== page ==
Synopses & Reviews
Natural disasters dont matter for the reasons we think they do. They generally dont kill a huge number of people. Most years more people kill themselves than are killed by Natures tantrums. And using standard measures like Gross Domestic Product (GDP) it is difficult to show that disasters significantly interrupt the economy. Its what happens after the disasters that really matters—when the media has lost interest and the last volunteer has handed out a final blanket, and people are left to repair their lives. What happens is a stark expression of how unjustly unequal our world has become. The elite make out well—whether they belong to an open market capitalist democracy or a closed authoritarian socialist state. In Myanmar—a country ruled by a xenophobic military junta—the generals and their cronies declared areas where rice farms were destroyed by Cyclone Nargis as blighted and simply took the land. In New Orleans the city was re-shaped and gentrified post Katrina, making it almost impossible for many of its poorest, mostly black citizens to return. In this important book, John Mutter argues that when no one is looking, isasters become a means by which the elite prosper at the expense of the poor. As the specter of increasingly frequent and destructive natural disasters looms in our future, this book will ignite an essential conversation about what we can do now to create a safer, more just world for us all.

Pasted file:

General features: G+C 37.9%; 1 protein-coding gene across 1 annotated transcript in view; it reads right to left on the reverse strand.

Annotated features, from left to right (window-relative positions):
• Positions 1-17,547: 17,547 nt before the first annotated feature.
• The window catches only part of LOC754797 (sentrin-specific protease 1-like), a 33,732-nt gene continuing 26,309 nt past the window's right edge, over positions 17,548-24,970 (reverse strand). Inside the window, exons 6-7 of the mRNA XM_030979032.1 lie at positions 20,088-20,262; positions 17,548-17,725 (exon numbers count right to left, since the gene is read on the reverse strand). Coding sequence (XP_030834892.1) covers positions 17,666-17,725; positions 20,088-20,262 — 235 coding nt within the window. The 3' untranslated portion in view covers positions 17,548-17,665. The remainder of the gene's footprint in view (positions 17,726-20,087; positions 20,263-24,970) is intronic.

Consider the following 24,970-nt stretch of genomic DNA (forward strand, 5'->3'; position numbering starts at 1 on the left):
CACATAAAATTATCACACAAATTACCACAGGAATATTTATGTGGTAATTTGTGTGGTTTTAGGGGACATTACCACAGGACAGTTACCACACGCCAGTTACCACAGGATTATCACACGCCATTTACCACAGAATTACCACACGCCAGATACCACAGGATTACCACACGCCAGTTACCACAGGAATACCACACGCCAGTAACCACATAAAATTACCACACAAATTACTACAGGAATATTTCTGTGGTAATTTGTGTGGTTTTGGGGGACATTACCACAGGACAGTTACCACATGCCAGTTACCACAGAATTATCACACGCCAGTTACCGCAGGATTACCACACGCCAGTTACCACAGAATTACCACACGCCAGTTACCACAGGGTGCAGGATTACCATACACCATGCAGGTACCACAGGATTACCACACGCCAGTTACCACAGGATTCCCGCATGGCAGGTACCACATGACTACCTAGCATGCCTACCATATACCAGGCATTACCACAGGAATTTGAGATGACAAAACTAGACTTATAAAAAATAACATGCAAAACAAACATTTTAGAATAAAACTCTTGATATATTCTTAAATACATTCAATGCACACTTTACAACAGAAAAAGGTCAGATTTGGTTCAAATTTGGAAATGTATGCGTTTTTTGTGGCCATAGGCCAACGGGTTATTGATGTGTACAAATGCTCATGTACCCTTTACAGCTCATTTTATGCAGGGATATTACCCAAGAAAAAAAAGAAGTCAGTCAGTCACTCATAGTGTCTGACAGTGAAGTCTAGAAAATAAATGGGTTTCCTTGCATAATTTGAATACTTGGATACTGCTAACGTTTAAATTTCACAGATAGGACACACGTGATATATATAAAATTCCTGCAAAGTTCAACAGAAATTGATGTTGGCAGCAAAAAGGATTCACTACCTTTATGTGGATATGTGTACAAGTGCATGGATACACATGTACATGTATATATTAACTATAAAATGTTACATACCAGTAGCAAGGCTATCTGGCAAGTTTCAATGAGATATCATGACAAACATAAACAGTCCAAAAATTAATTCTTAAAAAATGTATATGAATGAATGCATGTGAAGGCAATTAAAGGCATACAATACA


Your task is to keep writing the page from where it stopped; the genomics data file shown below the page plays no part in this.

In the tradition of Naomi Kleins Shock Doctrine, a leading geoscientist argues that natural disasters too often push the modern world towards more extremes of inequality
About the Author
JOHN C. MUTTER is a professor at Columbia University with appointments in the department of Earth and Environmental Sciences and in International and Public Affairs. He was previously deputy director of the Earth Institute. Mutter was a Fellow of the American Association for the Advancement of Science in 2007. A contributor to the blog site OECD and to EARTH Magazine, Mutter has appeared on broadcast media including CNN and CBS. He lives in New York City.